People all over the country punched the air in delight when in March, the long overdue ban on wild animals in circuses in England was announced by the Westminster government, with a licensing scheme planned for the interim. Finally, after over a decade of campaigning, an act of mercy towards these animals who, through no fault of their own, have found themselves in such a pitiful situation.
Yet as the days and weeks go by and more details become clear, coupled with the Westminster government's refusal to commit to a deadline for a ban, our delight has rapidly turned to confusion as we cling to the tiny shred of hope that the government really do mean what they say. When the facts are presented to you, it's difficult to remain optimistic.
The documents outlining the proposals are peppered with inconsistencies and contradictions and frankly, the licensing scheme is not worth the paper it's written on. It does nothing to improve the welfare of the remaining 39 wild animals in circuses and virtually the entire scheme relies on the integrity, diligent record keeping and welfare expertise of the circuses themselves. It's rather like asking the tobacco industry to take the lead on the national health strategy.
Further doubts were raised when in a correspondence dated 30 March, a month after the announcement, a civil servant at Defra states: "I am not aware we have ever suggested that the licensing scheme would be a 'temporary' measure... ". More worrying still, 10 year licences will be available for application by circuses, making it hard to believe that the Government really are planning to ban in the foreseeable future.
It's completely disingenuous to announce a phase-in ban on wild animals in circuses on one hand, but outline no proposals to prevent even more animals being obtained by circuses on the other. Some circuses have stated that they would seek to gain more if the licensing scheme went ahead, and as the documents include guidelines for elephants and primates where currently there are neither species in travelling circuses, the Government are clearly not ruling out that terrifying possibility. In short, the scheme could mean even more suffering for even more animals and with no deadline in sight, we are pessimistic.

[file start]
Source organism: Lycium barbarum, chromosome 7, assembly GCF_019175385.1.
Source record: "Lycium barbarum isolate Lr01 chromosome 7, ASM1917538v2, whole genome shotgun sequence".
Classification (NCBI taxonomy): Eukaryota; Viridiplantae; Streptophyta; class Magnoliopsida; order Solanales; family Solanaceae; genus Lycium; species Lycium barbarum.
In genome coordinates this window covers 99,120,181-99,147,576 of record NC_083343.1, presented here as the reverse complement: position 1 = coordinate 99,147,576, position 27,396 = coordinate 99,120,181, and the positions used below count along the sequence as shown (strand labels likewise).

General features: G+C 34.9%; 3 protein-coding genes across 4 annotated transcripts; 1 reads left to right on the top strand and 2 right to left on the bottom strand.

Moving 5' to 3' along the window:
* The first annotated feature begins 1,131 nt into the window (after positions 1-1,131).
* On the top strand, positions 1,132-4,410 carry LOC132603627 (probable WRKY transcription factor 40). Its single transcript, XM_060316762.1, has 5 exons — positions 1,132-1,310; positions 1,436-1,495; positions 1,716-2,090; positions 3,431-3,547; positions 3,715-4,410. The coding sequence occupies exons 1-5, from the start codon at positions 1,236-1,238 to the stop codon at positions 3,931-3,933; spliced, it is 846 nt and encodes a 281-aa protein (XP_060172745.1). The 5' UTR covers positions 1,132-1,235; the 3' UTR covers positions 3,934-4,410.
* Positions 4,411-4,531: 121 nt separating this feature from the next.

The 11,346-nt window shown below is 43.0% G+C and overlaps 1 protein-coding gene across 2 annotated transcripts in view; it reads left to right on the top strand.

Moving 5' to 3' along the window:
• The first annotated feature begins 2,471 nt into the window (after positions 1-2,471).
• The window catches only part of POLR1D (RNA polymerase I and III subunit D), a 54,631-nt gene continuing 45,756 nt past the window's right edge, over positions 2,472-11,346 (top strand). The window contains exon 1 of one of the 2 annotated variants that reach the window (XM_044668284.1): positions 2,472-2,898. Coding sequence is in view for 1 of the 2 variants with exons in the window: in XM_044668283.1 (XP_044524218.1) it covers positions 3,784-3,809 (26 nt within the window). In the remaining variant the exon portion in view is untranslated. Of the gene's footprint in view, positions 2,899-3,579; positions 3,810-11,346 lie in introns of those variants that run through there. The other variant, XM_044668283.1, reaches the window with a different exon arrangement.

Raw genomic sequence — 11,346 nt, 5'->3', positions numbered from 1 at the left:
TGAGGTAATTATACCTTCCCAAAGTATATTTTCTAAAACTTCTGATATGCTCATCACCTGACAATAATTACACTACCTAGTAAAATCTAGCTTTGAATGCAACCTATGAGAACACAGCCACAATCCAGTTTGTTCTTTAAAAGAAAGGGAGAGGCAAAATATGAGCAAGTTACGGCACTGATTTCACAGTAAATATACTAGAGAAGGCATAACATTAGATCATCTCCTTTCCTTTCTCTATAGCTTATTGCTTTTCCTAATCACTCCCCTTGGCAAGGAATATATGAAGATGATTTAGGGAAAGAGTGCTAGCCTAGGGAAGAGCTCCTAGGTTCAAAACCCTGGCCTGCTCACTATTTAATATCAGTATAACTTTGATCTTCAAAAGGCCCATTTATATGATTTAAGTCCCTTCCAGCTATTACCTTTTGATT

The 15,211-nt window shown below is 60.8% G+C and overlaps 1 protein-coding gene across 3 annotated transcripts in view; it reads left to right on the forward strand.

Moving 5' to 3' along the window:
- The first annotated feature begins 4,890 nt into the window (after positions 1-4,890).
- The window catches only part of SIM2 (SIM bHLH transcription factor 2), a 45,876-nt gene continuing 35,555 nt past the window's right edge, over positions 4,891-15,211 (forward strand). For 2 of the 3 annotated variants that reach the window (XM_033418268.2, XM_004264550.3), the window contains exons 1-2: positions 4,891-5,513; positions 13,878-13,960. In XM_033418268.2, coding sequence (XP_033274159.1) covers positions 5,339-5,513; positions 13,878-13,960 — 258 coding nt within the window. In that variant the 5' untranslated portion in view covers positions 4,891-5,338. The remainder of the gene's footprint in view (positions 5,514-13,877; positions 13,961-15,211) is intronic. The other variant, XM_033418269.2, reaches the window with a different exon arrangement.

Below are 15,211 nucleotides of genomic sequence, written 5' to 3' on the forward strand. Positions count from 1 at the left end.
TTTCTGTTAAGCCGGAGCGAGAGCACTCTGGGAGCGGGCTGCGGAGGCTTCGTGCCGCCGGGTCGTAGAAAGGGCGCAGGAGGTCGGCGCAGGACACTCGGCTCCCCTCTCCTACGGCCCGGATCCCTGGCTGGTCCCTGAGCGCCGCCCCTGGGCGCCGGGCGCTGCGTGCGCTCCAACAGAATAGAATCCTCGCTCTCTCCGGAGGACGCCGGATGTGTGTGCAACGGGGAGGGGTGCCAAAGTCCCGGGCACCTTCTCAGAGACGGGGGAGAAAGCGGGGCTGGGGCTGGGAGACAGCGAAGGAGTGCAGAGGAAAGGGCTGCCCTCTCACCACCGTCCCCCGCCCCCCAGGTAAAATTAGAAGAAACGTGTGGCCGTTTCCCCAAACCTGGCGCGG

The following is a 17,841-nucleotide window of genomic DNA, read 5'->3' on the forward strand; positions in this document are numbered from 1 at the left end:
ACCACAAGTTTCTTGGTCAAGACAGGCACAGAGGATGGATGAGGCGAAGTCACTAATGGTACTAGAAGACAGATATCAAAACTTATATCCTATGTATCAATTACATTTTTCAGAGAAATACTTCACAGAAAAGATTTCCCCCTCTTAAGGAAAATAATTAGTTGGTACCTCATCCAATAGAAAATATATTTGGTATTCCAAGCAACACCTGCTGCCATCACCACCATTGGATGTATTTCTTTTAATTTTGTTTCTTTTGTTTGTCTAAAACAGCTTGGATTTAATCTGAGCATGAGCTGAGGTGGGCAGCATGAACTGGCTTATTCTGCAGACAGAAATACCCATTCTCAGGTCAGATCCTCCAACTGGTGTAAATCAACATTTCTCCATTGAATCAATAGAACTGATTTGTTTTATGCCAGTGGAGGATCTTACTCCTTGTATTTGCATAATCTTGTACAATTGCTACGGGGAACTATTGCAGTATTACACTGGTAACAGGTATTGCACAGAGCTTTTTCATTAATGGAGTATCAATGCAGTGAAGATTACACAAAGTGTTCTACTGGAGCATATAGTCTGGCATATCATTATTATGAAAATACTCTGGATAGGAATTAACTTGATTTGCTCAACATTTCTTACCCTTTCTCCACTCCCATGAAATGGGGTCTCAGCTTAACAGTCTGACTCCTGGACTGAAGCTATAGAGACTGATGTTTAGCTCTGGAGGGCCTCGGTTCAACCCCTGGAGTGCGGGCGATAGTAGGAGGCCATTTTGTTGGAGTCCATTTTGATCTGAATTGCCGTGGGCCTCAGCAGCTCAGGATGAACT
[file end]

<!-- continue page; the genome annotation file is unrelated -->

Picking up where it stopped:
All this begs the question, just why are the Westminster government digging their heels in over this issue? Let's not forget that the House of Commons unanimously supported a motion to end the use of wild animals in circuses, despite the three line whip employed by the prime minister in an attempt to ensure his party voted against a ban. Conservative MP Mark Pritchard revealed the pressure he had come under by Number 10, but remained strong declaring "I will not be bullied by any of the whips", he later added, "Parliament is supreme - not the Executive. This is rapidly becoming a constitutional issue - not just an animal welfare issue."
All this leaves us scratching our heads and asking what on earth are the government playing at? By announcing a ban with no deadline, are they simply trying to fob us off in the hope we'll pipe down over the issue? We won't. The wild animals unfortunate enough to be part of a circus act today are living miserable lives of forced showmanship, isolation and intimidation in the name of light-hearted entertainment and we will not stop until every last wild animal in England has said 'goodbye' to the circus.
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